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Rupununi Uprising

Venezuelan diplomatic personnel were involved in a covert plot to interfere in Guyana's internal affairs by fomenting an uprising among the Amerindian Rupununi tribe against the government of the Cooperative Republic of Guyana. The Venezuelan authorities were encouraging a secessionist movement among the Rupununis in the area that Venezuela coveted. The intent was to later annex the region as part of Venezuelan Gtayana.

In January 1969, residents of the Rupununi area staged an Uprising demanding their Independence. The insurgents attacked the Lethem Police Station, killing five policemen and one Amerindian, who was a member of the Board of Directors of the Guyana School of Agriculture.

Members of the Guyana Defence Force were flown into the area. The plane which carried the detachment of the soldiers, found the airstrip inaccessible with trees and other obstacles. Hence they were forced to land at Moinari some 10 m away. There was a confrontation with the insurgents and members of the GDF, Karasabi was the first to be retaken, subsequently Lethem, Annai, and Good Hope. Four members of the GDF were seriously injured but there was no fatality. The Rebels fled to Brazil after the attempt failed. The retaking of the South West Region of Guyana was a brilliant GDF operation to capture the insurgents and maintain Guyana as an indivisible sovereign nation.

The complete story of this incident has still not been learned. What has been revealed is that, at the end of December 1968 and the beginning of January 1969, an ethnic group in Guyana—Amerindians (Pemones and Akawaios) — who lived in the Rupununi region close to the Venezuelan "Gran Sabana" decided to carry out a conspiracy hatched from despair at the mistreatment and discrimination that it suffered from Burnham's racist government. It rebelled.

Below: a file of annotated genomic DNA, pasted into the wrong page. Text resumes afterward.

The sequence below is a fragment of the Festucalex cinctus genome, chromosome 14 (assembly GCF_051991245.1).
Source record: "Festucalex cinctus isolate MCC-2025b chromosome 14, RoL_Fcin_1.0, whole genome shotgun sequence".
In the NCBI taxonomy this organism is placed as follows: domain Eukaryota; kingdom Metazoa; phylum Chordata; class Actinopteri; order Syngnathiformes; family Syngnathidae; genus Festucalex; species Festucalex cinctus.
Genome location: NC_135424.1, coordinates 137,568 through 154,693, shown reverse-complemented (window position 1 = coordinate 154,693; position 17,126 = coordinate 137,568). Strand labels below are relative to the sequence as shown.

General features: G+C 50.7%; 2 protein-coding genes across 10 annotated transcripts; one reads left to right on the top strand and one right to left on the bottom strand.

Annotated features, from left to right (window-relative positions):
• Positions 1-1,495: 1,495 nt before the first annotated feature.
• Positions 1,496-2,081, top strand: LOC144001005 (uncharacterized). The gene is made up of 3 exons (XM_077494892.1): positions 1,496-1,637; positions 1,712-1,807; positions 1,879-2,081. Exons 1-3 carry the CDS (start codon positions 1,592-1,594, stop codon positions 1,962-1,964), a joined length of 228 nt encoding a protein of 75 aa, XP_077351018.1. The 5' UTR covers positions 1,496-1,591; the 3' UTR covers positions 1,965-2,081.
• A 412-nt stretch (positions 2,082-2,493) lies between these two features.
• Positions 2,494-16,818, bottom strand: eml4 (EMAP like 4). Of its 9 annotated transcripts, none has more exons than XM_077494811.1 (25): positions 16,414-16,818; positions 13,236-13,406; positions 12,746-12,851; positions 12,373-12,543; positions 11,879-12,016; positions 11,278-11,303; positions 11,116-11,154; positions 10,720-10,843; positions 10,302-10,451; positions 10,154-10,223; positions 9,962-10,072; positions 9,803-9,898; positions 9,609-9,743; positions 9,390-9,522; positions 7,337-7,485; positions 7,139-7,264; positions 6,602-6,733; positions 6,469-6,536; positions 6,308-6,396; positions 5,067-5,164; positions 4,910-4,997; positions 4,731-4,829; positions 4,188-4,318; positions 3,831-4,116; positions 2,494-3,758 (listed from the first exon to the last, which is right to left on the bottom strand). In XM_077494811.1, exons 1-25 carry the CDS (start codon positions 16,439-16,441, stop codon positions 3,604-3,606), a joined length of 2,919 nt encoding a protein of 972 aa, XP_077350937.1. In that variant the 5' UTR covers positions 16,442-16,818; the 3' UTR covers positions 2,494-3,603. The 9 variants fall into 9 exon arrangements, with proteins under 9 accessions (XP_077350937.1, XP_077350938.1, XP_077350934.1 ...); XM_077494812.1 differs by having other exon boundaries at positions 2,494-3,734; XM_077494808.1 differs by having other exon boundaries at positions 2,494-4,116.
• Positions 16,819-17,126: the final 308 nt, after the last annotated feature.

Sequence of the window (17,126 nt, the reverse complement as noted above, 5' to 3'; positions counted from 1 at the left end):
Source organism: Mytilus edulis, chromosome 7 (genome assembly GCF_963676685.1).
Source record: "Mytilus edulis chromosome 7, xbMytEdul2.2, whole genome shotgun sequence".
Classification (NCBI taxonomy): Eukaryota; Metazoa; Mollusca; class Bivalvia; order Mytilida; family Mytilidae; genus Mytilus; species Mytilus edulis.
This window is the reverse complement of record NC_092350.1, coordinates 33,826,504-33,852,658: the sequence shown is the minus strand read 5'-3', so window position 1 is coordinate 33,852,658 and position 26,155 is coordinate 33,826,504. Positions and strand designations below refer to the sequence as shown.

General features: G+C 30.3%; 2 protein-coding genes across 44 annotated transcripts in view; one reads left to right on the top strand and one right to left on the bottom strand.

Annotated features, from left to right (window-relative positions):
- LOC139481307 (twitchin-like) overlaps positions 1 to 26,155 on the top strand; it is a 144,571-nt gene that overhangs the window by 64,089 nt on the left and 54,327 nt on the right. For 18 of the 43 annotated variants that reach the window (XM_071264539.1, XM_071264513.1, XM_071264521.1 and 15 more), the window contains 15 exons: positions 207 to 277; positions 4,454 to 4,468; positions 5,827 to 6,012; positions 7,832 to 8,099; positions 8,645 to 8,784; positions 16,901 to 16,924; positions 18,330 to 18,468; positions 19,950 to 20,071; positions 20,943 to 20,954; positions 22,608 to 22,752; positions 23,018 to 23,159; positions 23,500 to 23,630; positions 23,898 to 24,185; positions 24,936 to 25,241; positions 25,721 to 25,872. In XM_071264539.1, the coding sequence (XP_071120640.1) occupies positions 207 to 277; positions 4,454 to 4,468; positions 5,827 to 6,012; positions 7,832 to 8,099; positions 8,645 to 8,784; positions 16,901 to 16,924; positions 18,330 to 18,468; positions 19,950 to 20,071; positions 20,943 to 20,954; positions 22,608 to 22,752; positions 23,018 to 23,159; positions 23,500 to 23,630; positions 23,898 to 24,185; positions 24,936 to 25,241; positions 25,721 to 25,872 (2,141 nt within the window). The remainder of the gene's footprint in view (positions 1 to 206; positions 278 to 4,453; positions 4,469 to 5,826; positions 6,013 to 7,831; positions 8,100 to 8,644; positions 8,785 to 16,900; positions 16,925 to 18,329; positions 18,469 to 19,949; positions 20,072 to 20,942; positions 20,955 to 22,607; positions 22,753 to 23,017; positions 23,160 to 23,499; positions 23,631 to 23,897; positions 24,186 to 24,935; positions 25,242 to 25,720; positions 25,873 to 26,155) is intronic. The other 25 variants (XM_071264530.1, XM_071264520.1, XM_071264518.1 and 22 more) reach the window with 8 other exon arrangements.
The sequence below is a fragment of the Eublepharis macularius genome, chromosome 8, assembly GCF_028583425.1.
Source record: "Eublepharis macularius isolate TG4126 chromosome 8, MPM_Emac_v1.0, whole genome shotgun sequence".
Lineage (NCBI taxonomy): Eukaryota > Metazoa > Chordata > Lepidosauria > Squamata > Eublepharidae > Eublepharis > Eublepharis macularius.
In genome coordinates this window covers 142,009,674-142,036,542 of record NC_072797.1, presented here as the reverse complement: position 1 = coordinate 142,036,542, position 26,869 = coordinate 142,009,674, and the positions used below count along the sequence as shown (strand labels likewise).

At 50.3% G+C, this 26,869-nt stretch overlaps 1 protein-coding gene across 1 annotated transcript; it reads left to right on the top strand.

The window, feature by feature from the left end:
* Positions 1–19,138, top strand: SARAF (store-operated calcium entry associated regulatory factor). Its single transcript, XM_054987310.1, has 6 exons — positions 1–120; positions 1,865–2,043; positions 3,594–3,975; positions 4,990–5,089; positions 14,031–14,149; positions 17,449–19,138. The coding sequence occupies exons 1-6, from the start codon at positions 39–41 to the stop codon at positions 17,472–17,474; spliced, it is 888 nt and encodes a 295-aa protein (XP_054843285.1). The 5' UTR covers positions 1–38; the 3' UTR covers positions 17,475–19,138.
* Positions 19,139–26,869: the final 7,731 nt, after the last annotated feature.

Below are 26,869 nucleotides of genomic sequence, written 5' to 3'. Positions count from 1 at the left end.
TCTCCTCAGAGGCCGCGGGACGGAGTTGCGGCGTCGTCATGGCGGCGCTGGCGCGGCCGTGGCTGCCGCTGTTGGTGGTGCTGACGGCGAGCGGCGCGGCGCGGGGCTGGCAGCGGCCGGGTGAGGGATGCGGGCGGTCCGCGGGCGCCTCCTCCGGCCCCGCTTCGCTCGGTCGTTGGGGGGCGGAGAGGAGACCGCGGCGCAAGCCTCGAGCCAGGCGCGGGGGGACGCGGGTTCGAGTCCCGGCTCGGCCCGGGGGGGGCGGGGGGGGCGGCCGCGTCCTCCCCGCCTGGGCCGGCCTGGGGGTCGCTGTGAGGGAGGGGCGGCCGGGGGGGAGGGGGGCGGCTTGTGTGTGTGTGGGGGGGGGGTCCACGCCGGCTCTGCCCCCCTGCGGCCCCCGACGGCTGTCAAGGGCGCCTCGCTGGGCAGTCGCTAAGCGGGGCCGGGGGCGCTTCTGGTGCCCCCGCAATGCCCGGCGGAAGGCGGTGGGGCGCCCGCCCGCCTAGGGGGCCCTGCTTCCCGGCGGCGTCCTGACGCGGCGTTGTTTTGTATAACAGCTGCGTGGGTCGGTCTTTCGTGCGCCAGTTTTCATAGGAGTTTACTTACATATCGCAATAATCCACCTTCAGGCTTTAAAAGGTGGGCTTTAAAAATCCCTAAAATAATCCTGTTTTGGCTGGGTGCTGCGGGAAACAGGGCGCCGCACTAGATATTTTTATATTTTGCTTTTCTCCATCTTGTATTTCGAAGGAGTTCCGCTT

Surely it had received some encouragement from the Venezuelan authorities and the plan, apparently, was to consolidate a rebellion around the town of Lethem, declare itself independent of Guyana and request and obtain annexation to Venezuela before the Georgetown government could react.

It must be remembered that there had been elections in Vene- zuela then and, contrary to what the government thought, the winner was Rafael Caldera who had obtained at least 30,000 more votes than Gonzalo Barrios. Therefore, when the rebellion broke out in Rupununi, Venezuela was in a "transition" period with a lame-duck president, Raul Leoni, who had to hand over the power in March and an elected president, Rafael Caldera, who had no government responsibilities. That was the situation when, at the beginning of January, the Rupununi uprising and its tragic end with murders, mistreatment, torture, confiscation and refugees in Venezuela — those who managed to escape with their lives — was learned of.

In his last message of March 1969, Raul Leoni referred to the event with very harsh words for Guyana. He called them "racists" and accused them of genocide "foreign to this continent" against the frustrated rebels.

What was the inside story of this fiasco? It was learned that there was definite aid from Venezuela to the refugees. There was definite, unambiguous pressure from the US ambassador in Caracas and his British colleague, "ordering" the Venezuelan Government not to become involved and warning it very clearly that "they would not tolerate" a change in the "status quo" through rebellion, autonomy and annexation. They know about that and the Spaniards and Mexicans know it better.

It was learned that Venezuela gave some support and that the Venezuelan civilian "contact" was a Cuban named Orlando Garcia, notorious for his role in blowing up a Cuban airplane and his friendship with a Cuban assassin and drug trafficker whom Perez named chief of "counterintelligence" in his DISIP /Directorate of Intelligence and Prevention Services/.

What was censurable was to make those unfortunate people believe that Venezuela was a serious, organized, efficient country that keeps its word and makes its actions follow its words. Hundreds, perhaps thousands, of Amerindians paid with their lives for their faith that the Venezuelan claim was serious and would not be entangled in political pettiness, civic cowardice, ineptitude and stupidity. Caldera proceeded in bad faith when he tried to justify the mistake of the Protocol with the mistake of Rupununi.